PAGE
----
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From Eric Johnson <>
Subject Re: [Axis2] Data Binding
Date Tue, 01 Nov 2005 00:56:05 GMT
Eran Chinthaka wrote:

>Steve Loughran wrote:
>>On the subject of data binding, it would suit me nicely if you could
>>easily build an OMElement graph from a DOM or SAX tree.
I believe there is a "SAX" builder for AXIOM trees.  I don't think there 
is any test code for it, and having looked at the code, I suspect it 
doesn't work right, at least not always.  If you can find a DOM to SAX 
adapter, then Axis is already almost there.

Maybe I don't understand your question either.

>What do you mean here ? Are you asking for a special OMElement which
>wraps any data binding object, as Dennis explained.

>BTW, you all agree that the only missing "feature" we should have in
>Axis2, for it to be promoted for 1.0 status, is Axis2 own databinding
>implementation. I think Ajith has almost completed XMLBeans integration.
>So lets have a broader discussion on this.
>One of the concerns raised in the last chat is the integration of data
>bound object to OM.
>So as I see there are two ways;
>1. Getting pull parser from the data bound object, irrespective of which
>framework was used to data bound, and create an OMElement out of it and
>hangs that to the OM tree.
>DataBoundObject dbObj = // get the data bound object
>OMElement dbObjWrapper = new
>// add this to body of wherever you want
>2. Giving the data bound object an XSR (XMLStreamWriter) and ask him to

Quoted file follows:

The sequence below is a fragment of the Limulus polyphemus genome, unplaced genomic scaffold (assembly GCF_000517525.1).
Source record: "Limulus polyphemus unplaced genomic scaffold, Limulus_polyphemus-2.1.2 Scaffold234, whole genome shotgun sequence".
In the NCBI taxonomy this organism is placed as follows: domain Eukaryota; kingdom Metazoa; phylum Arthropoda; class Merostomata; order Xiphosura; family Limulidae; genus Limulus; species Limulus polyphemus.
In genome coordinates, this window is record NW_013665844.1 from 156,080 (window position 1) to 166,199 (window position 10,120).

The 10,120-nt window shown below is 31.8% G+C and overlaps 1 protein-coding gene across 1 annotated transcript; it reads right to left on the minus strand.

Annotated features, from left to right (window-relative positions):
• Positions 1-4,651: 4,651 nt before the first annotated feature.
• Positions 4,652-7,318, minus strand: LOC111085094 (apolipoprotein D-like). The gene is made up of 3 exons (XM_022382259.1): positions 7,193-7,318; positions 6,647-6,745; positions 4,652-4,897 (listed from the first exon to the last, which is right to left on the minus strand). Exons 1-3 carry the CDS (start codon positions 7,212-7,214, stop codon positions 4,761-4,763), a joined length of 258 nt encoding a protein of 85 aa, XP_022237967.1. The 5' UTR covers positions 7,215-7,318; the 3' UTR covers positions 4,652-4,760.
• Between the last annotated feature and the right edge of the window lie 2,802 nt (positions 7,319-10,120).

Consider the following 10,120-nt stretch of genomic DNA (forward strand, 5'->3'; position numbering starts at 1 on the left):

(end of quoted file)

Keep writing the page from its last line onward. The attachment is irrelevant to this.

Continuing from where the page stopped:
>serialize himself
>DataBoundObject dbObj = // get the data bound object
>SpecialOMElement dbObjContainer = new SpecialOMElement(dbObj);
>(are there other approaches ? if so please comment)
Perhaps yes, there are other approaches.  Or maybe this is what you're 
getting at with your second proposal here?  How about setting it up so 
that serialization is (normally) done externally to the object itself.  
That implies that the "data bound object", as you refer to it, has Java 
Bean semantics, or some such, in that there would need to be "getters" 
for every property that might be serialized (or package protected members).

The fundamental point, though, is that a bean need not have its own 
serialization code - it can be "dumb" to how it actually gets 
serialized.  If you take that approach, the above question as to whether 
you're using a "writer" or a "reader" might be moot.  The generated(?) 
serialization code can share gobs of functionality and perhaps do both.

>I personally prefer the first approach as it seems cleaner for me. Its
>the same thing we do to connect data in to OMElement. And it nicely and
>elegantly fit in to the differed building approach. This approach is
>almost implemented for ADB (Axis2 Data Binding).
>Well the problem in that approach is that (thanks to Dennis for
>pointing), JAXB, JiXB do not have a way of getting a pull parser. But
>they do have a way of doing the second method.
I still like an approach that uses a "writer", rather than a "reader" to 
generate the XML.  Two particular reasons come to mind:

    * If the point is deferred creation of the XML, that probably also
      means deferred reading of the state to be return in a response. 
      In other words, if data object "X" is returned in a SOAP response,
      by the time all the headers are wrapped around it, and "X" is
      actually turned into XML bytes to be streamed back to the client,
      "X" might actually have changed, and the values written to XML
      might be different than those at the time that the service
      returned from its execution.  Even with copious documentation, I
      can imagine poor developers being surprised by some obscure race
      condition around the deferred writing.
    * It will be easier to debug obscure serialization bugs if the
      serialization state is kept on the stack and in the order of the
      code, rather than in state variables that change with each call to
      get the next token.



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